Sagas of Fighting Men and Flaming Guns; Max Brand’s Words Move Me

A mighty happy (um, late) birthday to Max Brand! He never thought much of his westerns between May 29, 1892 and May 12, 1944, but I can’t hold that against him for too long. If you had been named Frederick Schiller Faust, you might have wanted to be a high-falutin’ poet too.

Unlike many pulp western writers, . . . → Read More: Sagas of Fighting Men and Flaming Guns; Max Brand’s Words Move Me

Thirty Million Words Can’t Be Wrong; or, Max Brand and His Pulps

What better way to be miserable over the slow pace of revisions than celebrating a prolific author?

THE MAN I LOVE TO HATE

Frederick Faust, aka Max Brand

Max Brand (Frederick Schiller Faust) wrote close to 30,000,000 words in his lifetime, and was clocked at 12,000 . . . → Read More: Thirty Million Words Can’t Be Wrong; or, Max Brand and His Pulps

Elmer Kelton 1926-2009; or, Happy Trails

“I have often been asked how my characters differ from the traditional, larger-than-life heroes of the mythical West,” Mr. Kelton said in an interview with The Dallas Morning News in 2007. “ ‘Those,’ I reply, ‘are seven feet tall and invincible. My characters are 5-8 and nervous.’ ”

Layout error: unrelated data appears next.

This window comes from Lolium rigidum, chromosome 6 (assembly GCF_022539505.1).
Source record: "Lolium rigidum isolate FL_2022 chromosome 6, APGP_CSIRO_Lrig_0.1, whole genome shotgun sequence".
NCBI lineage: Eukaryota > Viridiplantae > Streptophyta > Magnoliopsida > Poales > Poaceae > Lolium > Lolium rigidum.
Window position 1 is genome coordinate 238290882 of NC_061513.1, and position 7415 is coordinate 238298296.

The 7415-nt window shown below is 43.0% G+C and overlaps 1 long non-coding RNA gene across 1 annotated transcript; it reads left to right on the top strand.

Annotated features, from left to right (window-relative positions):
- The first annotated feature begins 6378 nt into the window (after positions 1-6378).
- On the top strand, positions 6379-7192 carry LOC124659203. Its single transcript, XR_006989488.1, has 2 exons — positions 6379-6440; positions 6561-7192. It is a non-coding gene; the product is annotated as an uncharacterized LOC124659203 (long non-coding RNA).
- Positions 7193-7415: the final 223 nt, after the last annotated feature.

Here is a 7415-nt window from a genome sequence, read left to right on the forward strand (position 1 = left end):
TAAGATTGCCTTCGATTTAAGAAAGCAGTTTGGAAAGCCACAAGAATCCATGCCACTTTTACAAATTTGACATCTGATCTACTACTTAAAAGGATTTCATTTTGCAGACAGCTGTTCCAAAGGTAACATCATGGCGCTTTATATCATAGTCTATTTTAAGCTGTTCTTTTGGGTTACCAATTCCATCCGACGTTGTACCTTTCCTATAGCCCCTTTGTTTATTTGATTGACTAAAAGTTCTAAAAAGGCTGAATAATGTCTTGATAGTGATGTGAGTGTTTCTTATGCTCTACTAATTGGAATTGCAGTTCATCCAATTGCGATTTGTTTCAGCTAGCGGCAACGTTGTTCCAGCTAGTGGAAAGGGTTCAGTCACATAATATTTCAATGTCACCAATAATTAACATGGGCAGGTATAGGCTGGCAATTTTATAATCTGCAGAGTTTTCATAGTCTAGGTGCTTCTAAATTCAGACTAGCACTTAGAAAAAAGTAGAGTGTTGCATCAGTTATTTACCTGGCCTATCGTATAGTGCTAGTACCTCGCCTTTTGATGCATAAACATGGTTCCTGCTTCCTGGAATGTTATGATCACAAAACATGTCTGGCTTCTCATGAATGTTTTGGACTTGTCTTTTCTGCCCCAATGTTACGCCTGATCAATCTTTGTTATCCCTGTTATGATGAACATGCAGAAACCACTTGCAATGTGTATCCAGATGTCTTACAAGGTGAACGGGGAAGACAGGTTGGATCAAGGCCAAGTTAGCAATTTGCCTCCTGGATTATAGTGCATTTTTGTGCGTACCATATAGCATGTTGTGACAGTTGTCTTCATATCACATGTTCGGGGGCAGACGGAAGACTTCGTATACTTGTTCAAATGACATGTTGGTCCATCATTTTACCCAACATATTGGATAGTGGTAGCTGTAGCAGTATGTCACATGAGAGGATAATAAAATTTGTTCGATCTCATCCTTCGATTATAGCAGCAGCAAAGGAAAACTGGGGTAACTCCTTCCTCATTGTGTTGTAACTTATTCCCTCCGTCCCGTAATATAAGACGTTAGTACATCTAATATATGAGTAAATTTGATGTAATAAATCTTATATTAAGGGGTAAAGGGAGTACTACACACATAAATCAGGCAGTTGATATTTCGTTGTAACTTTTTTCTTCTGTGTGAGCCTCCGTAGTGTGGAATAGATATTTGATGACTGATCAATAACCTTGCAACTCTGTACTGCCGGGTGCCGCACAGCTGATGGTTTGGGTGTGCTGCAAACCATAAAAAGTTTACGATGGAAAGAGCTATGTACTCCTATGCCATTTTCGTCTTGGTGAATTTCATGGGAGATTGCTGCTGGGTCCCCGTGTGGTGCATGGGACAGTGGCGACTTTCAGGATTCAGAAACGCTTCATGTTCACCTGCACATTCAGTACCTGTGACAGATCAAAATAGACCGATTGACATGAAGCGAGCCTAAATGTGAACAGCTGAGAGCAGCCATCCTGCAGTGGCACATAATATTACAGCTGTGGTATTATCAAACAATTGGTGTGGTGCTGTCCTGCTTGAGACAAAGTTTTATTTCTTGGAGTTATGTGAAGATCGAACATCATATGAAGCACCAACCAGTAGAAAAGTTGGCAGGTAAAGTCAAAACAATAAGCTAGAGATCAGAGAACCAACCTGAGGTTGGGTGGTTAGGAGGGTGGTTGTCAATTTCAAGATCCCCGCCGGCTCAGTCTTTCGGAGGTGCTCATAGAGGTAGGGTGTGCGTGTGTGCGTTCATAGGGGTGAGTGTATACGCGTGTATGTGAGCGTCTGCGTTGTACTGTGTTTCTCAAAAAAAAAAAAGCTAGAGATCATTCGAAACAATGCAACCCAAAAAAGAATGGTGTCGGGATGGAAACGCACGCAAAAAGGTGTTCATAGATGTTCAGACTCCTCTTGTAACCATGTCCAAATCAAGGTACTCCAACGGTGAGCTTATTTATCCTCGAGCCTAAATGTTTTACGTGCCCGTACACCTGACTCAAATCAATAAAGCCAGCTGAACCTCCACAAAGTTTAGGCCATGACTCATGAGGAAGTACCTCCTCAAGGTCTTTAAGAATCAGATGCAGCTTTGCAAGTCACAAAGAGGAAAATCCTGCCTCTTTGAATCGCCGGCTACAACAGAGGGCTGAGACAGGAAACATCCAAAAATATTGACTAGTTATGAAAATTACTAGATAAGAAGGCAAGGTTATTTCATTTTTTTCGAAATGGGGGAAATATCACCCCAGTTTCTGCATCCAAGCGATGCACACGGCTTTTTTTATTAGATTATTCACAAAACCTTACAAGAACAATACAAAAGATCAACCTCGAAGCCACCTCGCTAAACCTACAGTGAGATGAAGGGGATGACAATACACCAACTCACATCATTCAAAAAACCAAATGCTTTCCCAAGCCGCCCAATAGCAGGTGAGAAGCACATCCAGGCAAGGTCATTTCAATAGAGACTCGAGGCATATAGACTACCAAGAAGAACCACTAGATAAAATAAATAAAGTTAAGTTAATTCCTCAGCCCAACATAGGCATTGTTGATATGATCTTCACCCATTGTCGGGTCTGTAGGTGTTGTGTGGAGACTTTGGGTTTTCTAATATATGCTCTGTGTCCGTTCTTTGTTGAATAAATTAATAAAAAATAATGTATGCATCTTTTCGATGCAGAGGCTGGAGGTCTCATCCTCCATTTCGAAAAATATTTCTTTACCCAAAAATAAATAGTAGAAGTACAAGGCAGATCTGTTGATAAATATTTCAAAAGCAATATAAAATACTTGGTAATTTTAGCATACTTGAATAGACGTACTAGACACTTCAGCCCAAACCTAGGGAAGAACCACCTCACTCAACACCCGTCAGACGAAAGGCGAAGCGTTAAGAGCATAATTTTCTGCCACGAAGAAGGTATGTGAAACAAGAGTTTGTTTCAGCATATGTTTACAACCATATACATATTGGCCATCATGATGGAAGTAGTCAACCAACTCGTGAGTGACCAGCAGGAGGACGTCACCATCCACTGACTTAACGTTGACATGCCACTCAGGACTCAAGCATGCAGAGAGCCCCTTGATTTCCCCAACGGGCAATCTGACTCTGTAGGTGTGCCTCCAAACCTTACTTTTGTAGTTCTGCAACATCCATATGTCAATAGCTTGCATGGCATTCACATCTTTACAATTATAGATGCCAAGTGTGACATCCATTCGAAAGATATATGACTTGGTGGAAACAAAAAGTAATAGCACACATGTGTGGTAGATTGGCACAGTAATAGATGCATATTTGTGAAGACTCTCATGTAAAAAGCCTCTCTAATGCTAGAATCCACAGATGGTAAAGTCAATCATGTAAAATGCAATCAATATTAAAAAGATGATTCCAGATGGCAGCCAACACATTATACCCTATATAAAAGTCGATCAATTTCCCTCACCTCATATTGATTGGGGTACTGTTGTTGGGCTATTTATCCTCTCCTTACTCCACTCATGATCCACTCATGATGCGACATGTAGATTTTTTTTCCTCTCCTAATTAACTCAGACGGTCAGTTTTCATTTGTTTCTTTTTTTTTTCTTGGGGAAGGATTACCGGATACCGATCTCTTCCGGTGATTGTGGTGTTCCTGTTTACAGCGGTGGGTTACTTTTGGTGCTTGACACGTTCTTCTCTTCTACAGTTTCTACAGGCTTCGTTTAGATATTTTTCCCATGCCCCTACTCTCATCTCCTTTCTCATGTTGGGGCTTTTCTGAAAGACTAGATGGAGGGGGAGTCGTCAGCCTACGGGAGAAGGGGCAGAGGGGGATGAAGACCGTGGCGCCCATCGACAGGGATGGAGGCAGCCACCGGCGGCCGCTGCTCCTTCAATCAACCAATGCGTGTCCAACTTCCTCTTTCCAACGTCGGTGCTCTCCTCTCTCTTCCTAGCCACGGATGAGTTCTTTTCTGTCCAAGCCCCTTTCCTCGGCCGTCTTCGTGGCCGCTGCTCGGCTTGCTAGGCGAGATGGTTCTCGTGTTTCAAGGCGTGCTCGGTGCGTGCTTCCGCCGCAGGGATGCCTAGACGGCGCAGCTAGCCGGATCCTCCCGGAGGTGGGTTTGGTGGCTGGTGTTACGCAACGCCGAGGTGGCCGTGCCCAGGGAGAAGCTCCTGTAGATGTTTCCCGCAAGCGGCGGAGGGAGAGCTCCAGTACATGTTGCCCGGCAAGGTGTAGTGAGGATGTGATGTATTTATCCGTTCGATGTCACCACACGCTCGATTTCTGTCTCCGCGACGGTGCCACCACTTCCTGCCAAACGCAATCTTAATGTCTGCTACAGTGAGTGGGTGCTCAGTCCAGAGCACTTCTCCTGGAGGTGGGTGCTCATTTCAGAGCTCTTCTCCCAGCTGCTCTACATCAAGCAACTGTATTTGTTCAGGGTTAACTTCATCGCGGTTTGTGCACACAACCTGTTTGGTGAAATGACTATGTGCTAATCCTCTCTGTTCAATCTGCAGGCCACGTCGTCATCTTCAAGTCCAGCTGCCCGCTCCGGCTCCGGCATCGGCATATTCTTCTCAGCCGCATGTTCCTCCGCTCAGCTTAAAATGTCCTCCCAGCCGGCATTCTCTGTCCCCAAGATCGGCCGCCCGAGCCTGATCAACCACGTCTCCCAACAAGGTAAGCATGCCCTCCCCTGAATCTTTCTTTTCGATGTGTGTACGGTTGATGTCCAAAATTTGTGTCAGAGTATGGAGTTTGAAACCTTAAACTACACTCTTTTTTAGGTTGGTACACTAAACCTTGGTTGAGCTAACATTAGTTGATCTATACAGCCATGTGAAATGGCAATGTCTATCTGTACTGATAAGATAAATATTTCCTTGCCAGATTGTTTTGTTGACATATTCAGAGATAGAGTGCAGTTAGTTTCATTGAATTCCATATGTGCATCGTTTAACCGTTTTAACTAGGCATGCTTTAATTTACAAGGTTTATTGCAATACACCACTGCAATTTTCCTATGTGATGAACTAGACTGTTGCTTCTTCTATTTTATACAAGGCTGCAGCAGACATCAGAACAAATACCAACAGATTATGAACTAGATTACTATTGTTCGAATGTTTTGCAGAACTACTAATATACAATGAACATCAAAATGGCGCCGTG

Elmer Kelton died August 22 in Texas, after a long and . . . → Read More: Elmer Kelton 1926-2009; or, Happy Trails

What Does Ida Hoe?

I’ll let you know.

For a few days I’ll be on real trails, hunting down cowboys and cow patties, spuds and starlit nights, lava bombs and limpid lakes, and real live rigamorole. And when I am back, I will deal with the wackness that is the site. (Anyone notice the blessed space that appears and disappears on . . . → Read More: What Does Ida Hoe?

A Cowboy’s Life; 51…32…

32. Life is more interesting as a Cowboy.

You’ve got to be careful with this Cowboy thing, but with judicious application, the most mundane duties become charged with Mythic meaning.

from Gunman’s Gold, by Max Brand

Pocket Books, 1960

illustrator unknown

Last Stand! Trapped! Brush Fire! or Die! When this is truly the case, you . . . → Read More: A Cowboy’s Life; 51…32…